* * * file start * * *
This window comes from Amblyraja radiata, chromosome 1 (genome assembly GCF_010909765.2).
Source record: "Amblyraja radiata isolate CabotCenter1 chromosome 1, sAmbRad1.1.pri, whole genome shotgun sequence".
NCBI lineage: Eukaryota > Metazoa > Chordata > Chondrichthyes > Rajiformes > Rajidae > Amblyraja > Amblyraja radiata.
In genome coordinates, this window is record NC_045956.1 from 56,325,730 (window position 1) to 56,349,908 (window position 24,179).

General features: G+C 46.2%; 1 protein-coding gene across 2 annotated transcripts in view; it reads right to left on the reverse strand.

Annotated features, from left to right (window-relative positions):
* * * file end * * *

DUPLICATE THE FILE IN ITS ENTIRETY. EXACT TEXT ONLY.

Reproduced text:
This window comes from Amblyraja radiata, chromosome 1 (genome assembly GCF_010909765.2).
Source record: "Amblyraja radiata isolate CabotCenter1 chromosome 1, sAmbRad1.1.pri, whole genome shotgun sequence".
NCBI lineage: Eukaryota > Metazoa > Chordata > Chondrichthyes > Rajiformes > Rajidae > Amblyraja > Amblyraja radiata.
In genome coordinates, this window is record NC_045956.1 from 56,325,730 (window position 1) to 56,349,908 (window position 24,179).

General features: G+C 46.2%; 1 protein-coding gene across 2 annotated transcripts in view; it reads right to left on the reverse strand.

Annotated features, from left to right (window-relative positions):